Exploring W. Tecumseh Fitch’s The Evolution of Language

2019 July image of book cover The Evolution of Language

As part of my professional training as a tutor and tutor supervisor, I’m taking an online course called the Isakson Literacy Program. The purpose of the program is to teach students how to break into the seemingly locked language vault of any textbook, but especially a complex textbook. I have an assignment to apply a “Launch” and “Met Purpose” practice to a textbook I’m reading. Truth: I don’t really know if the book I’m reading is a textbook. It’s certainly set up like one, and I can imagine its use in an advanced linguistics classroom. The name of the book is The Evolution of Language, by W. Tecumseh Fitch. It is truly a complex book. But it’s growing on me.

The last step of this part of the literacy practice is to take action(s) to confirm to myself that in the course of reading I met my purposes. Writing about a new idea is the best practice I have for confirming I’m approaching understanding of a topic.

Before I “launched” into Section 1 of the book, I laid out my purposes as questions. I wrote down 11 questions I had, based on an earlier practice that required I skim the chapter and “snatch” what I supposed would be predictably important questions, explanations, terms, goals of the book, etc. One of the ways the course suggests I confirm to my satisfaction that I’d met my purposes (or answered my questions) was to participate in a study group. But I’m not in a course, so I have no cohort or study group. I’m on my own journey to explore the nature of language and its effects upon the quality of human cognition and human life and answer the question, Is human language a man-made environment?

So, will you, dear readers, those of you who are interested in language and have such patience with my fixation on the subject, be my study group? Continue reading “Exploring W. Tecumseh Fitch’s The Evolution of Language”

Treading water in a sea of seeming

Sea_storms_in_Catanzaro_02-1 by Nicholas Gemini
Sea Storms in Cantanzaro by Nicholas Gemini

This post may seem out of step with this site’s “wilderness” or “environmental” character. But it’s a post urging more responsible behavior in the sphere of language, especially on the internet, where rhetorical global climate change seems to be raising the temperature of social media sites to the level of frog-boiling. To my mind, the quality of a language environment and the condition of the natural world connect intimately. Successful changes in environmental policy result from carefully designed language that takes into account past, present, and future well being. Conversely, poor behavior toward the physical world only succeeds through unsustainable reasoning and often bullying rhetoric–that is, it forces itself on its audience, because it can’t otherwise connect with them. So here we go.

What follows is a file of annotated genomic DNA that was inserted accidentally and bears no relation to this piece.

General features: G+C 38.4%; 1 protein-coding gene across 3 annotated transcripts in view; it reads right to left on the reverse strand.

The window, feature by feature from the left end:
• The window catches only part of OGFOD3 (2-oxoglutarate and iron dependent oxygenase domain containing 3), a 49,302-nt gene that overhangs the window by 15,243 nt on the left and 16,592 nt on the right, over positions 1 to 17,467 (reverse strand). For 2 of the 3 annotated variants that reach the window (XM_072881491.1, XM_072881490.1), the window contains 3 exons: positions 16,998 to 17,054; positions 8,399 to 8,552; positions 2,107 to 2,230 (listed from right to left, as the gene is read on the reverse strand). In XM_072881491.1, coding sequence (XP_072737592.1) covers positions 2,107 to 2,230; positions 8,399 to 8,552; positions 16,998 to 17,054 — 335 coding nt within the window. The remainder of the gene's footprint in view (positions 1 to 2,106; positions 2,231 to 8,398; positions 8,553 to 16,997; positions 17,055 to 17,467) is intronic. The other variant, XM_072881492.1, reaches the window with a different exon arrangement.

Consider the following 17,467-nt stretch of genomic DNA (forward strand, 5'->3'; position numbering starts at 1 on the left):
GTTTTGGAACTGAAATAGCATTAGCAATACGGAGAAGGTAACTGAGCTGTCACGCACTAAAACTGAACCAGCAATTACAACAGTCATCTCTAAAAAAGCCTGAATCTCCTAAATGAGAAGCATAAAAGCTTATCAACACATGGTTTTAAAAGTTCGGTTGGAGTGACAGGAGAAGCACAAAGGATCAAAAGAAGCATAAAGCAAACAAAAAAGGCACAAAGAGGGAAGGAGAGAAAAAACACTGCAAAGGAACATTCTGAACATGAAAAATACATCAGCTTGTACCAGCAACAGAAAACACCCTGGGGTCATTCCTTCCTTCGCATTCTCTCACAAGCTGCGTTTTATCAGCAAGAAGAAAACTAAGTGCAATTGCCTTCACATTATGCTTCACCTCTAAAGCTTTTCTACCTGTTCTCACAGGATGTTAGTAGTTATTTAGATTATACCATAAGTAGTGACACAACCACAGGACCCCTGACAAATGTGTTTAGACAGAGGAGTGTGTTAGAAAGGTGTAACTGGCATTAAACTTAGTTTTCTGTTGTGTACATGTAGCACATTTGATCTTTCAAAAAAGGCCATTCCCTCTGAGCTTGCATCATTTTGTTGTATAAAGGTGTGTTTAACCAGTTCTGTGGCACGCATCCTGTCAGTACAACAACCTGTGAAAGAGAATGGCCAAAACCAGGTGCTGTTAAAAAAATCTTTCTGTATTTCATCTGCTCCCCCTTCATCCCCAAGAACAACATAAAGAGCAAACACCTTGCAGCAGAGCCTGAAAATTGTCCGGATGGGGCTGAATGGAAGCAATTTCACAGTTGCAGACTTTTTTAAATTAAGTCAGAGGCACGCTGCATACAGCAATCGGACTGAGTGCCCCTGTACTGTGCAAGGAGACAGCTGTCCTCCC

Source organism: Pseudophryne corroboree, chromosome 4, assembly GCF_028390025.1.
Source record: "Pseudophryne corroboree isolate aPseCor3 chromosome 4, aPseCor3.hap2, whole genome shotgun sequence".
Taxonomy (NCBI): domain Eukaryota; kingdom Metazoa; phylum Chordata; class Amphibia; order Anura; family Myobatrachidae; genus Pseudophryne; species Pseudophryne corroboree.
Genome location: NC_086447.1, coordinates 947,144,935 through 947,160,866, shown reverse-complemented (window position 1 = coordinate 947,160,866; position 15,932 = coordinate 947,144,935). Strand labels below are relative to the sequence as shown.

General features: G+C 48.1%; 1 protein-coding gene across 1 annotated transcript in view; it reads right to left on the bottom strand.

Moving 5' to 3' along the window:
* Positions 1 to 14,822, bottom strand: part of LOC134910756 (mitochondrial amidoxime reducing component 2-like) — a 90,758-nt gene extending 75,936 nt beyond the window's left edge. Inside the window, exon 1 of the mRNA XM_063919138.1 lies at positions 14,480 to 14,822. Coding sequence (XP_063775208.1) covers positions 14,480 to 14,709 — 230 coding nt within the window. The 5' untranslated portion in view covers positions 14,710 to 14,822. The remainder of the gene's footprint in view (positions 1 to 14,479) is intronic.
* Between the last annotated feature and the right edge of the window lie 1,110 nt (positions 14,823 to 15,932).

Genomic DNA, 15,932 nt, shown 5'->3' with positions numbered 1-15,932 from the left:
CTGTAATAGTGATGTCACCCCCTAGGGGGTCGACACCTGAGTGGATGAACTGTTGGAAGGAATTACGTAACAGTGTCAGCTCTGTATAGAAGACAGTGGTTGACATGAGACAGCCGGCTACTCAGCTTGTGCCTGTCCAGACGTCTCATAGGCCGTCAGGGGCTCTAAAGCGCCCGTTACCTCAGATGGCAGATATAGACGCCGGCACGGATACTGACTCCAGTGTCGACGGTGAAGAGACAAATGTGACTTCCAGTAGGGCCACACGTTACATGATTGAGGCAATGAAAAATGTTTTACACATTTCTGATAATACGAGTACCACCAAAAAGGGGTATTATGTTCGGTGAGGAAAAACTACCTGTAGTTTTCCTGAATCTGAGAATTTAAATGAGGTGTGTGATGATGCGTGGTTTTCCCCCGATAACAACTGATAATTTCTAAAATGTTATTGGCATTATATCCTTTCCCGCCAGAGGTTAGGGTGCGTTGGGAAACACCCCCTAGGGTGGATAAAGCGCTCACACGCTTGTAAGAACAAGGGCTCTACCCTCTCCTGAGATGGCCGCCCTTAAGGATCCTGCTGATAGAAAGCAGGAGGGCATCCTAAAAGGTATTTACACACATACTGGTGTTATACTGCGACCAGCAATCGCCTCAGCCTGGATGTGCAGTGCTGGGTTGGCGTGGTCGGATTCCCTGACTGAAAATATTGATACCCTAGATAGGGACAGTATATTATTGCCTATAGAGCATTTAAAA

The title of this post comes from the novel 2666 by Chilean writer Roberto Bolaño. The full quote is, “Metaphors are our way of losing ourselves in semblances or treading water in a sea of seeming.” It’s a complex metaphor that…well, kinda expresses something a lot of us do when, in conversation, we plunge into the fluid realm of metaphor–especially in our online conversations, where anonymity and the here/not-here nature of virtual presence make many of us bold.

But metaphors. Metaphors are great, right? And all-purpose. A clever metaphor can carry the battle in an argument, thus proving the supremacy of razor wit over club-tongued lunacy. The winner takes home the Truth Booty, cuz, you know, booty is truth, truth booty. Agreed?

Continue reading “Treading water in a sea of seeming”

STAND WITH BEARS EARS: RDT’s New Concert Dance Inspired by the New National Monument & the Tribal Coalition That Helped Make It Happen

Erosion, by Zvi Gotheiner
Erosion, by Zvi Gotheiner

By David Pace

Earlier this year Repertory Dance Theatre (RDT) and Utah Diné Bikéyah (UDB) sat across from each other trying to figure out if together they could offer to be some kind of steadying order to the growing imbroglio of the recently announced Bears Ears National Monument in southeast Utah. What does concert dance have to do with preserving federal lands considered sacred by Native Americans?

It turns out quite a lot. At the meeting Navajo (Diné) representatives from the tribal coalition that had midwifed the Monument, including Willie Grey Eyes, Jonah Yellowman, and Mary Benally, related how to them the Bear Ears not only represented the sacred lands of 5 tribes, but also the healing between those tribes after hundreds of years of mutual suspicion and mistrust. Whatever artistic work issued from our collaboration would be motivated by the notion of how the land, and in this case the preservation of the land, can heal divisions. Continue reading “STAND WITH BEARS EARS: RDT’s New Concert Dance Inspired by the New National Monument & the Tribal Coalition That Helped Make It Happen”

Autumn 2014 haiku chain by Patricia K.

369px-Francesco_del_Cossa_001 Der Herbst

While I’ll take life in any season, the transition from summer to fall is bumpy for me. This year, the melancholy I often feel during these pre-winter months has been accented by various family crises. Still, as the song goes, How can I keep from singing? Continue reading “Autumn 2014 haiku chain by Patricia K.”